- Visited ThoughtWorks India in Bangalore
- Worked in 3 totally different projects (.Net desktop app, build & deploy at an enterprise level, and Agile coaching) in 3 different locations (London, Connecticut, New York)
- Became a committer of an Open Source project, DbDeploy.net
- Attended ALT.NET conference in Seattle
- Started ALT.NET NYC with a bunch of great, like-minded developers
- Edited 4 ThoughtWorks IT Matters podcasts
- Helped out with recruitment (code reviews, office interviews, phone interviews)
- Agile project management, planning, estimation (Mingle)
- Presentation and coaching (PowerPoint!, public speaking)
- Build & Deploy (CruiseControl.NET, Cruise, TeamCity, NAnt, MSBuild, PowerShell, etc.)
- iPhone development
- Mocking (NMock, Moq)
- UI Automated testing (Selenium)
After spending two weeks in India, I've came to realize how spoiled we live our lives in the western countries. Most people won't think they are spoiled but they really are. We take many things for granted, sometimes we think it is our 'rights' to have access to basic necessities such as clean water and electricity. Any of us would be, and should be, shocked to find that neither clean running water nor reliable electricity are something Indians take for granted, even in big, well developed urban city such as Bangalore.
We bitch and moan when the gas prices raises by a few cents or even dollars, when most people in India can't afford a motorcycle, let alone a big gas-guzzling SUV.
We drink water out of plastic bottle because it is trendy and convenient, not because the tap water is unclean and will make you sick for a few weeks.
We surround ourselves with electronic gadgets and electrical appliances because we crave our creature comfort and think electricity is abundant as the air we breath, not because we need to light our dwellings and preserve our food.
We live in large houses not because we need the space but because we can.
The way we live our lives in the western world is not sustainable in any shape or form. We as a nation are such a hypocrite when we ask developing nations such as India or China to curb their carbon emission and domestic consumption level when we live such spoiled lives.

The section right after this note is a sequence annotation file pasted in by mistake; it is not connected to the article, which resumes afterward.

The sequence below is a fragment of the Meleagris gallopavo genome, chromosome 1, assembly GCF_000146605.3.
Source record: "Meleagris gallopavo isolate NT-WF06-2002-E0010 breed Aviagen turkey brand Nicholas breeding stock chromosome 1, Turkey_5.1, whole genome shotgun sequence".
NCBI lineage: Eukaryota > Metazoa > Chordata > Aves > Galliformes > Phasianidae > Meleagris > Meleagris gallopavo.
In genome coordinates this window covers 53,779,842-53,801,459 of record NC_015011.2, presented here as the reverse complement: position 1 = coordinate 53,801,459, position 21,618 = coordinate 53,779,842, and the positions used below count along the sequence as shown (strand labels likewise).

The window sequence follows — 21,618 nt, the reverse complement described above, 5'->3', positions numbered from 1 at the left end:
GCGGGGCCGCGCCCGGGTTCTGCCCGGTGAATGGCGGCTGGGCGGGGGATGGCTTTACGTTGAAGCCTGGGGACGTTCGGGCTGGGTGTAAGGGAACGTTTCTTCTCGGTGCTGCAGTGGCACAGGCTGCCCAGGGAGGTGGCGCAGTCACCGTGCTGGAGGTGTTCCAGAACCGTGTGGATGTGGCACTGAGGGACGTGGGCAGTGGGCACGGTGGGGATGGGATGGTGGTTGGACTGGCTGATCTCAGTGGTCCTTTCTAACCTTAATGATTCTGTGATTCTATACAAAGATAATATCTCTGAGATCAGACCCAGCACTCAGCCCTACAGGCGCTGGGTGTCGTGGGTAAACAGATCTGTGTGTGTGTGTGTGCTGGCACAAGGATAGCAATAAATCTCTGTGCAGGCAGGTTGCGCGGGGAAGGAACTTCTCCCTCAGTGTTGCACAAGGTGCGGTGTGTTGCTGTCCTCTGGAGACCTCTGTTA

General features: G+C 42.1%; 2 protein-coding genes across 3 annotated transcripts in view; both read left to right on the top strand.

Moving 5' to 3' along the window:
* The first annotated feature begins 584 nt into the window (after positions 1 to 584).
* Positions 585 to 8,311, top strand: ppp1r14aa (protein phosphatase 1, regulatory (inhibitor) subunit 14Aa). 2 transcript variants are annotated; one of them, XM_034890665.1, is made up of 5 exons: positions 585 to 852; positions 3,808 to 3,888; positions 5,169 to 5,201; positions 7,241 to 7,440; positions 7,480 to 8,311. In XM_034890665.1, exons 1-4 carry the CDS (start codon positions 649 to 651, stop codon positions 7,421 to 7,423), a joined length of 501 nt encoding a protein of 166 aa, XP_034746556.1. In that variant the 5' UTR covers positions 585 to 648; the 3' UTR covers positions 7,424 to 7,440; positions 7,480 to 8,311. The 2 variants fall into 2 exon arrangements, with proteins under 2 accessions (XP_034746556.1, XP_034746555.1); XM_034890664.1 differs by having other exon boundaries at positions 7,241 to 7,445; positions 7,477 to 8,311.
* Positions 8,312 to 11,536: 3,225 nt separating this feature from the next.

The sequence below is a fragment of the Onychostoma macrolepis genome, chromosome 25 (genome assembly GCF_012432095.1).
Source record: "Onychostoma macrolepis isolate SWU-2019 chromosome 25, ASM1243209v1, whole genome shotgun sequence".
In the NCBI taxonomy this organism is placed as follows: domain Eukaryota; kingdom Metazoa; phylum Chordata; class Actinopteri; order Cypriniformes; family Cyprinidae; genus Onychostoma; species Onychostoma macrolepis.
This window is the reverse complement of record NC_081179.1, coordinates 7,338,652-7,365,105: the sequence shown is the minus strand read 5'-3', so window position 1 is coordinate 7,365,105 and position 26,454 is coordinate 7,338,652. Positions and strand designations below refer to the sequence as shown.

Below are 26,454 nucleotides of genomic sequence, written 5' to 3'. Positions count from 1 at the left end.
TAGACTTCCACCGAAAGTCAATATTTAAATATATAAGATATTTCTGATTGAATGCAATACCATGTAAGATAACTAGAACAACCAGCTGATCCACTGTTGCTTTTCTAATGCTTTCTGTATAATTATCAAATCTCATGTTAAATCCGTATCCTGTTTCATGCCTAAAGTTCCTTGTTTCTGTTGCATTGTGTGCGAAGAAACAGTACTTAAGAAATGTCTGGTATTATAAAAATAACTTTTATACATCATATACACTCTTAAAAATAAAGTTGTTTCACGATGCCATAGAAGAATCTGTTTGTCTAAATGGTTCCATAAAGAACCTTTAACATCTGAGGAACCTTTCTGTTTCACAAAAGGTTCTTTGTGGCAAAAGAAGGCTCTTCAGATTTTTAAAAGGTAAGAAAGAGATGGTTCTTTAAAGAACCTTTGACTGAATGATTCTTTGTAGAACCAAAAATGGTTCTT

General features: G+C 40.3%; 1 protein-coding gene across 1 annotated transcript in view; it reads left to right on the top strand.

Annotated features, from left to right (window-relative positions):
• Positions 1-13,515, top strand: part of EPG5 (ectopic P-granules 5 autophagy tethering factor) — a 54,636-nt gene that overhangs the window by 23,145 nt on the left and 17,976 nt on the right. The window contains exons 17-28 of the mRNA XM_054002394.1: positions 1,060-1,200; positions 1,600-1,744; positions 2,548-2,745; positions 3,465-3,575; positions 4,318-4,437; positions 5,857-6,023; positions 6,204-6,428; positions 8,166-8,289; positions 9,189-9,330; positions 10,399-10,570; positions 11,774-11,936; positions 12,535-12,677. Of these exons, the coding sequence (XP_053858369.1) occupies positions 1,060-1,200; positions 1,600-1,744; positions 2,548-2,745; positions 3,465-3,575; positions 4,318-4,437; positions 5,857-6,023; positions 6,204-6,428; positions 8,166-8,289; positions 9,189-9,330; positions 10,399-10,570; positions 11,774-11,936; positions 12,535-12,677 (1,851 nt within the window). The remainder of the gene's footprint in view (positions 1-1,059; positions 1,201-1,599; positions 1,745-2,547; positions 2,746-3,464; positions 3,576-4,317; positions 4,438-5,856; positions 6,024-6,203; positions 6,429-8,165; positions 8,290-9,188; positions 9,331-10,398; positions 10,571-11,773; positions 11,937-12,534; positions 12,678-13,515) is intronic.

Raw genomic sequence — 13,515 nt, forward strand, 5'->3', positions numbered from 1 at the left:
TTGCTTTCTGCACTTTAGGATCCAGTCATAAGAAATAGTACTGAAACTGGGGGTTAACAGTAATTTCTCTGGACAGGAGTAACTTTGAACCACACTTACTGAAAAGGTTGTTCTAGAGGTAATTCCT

In the pilot episode of Smith, there was a scene where the main character Bobby drove up to an apartment garage in his boring suburban Ford and then walked into an empty apartment. There, he changed out of his boring paper cup salesman suit into an expensive designer one. He replaced his cheap sunglasses with a fashionable designer version. Did the same with his watch. Then he drove away in an Aston-Martin.
I was struck at the similarity when I was packing to come home last Friday in Bangalore. I had this routine on every trip where I would swap out my local identity with the destination one. So last week I was taking out Indian Rupees from my wallet and replaced them with US Dollars. I took out my temporary key card to the ThoughtWorks India office and my local cell phone and replaced them with my New York Metro card and my iPhone. I picked the clothes that were appropriate to the climate in New York when I land, as well as the 'identity' I want to project while I travel. (I picked a TW polo shirt and a khaki chinos)
Am I the only person that do this? Or perhaps I am a 'sleeper' secret agent?
Today is really the first day I have time to catch up with personal stuff since I arrived in Bangalore over a week ago. Last weekend four of us decided to arrange a tour of Bangalore ourselves after the semi-official one was canceled due to not everyone had arrived yet. We rented a mini-van for a whole day and visited the local zoo first. The zoo is about just over an hour drive away from our hotel and we got to take in a lot of local scenery as we drove there.
We went on a safari bus tour through the zoo and got to see closeup bears, deers, lions, and tigers. The bus driver was a bit mad, in my opinion, since at one point he drove the bus to within 6 foot of three lioness. He then proceeded to bang on the door to get their attention so we could take better photos! As if that was not enough, he also opened and slammed shut the door to get the attention of the lioness furthest away from us!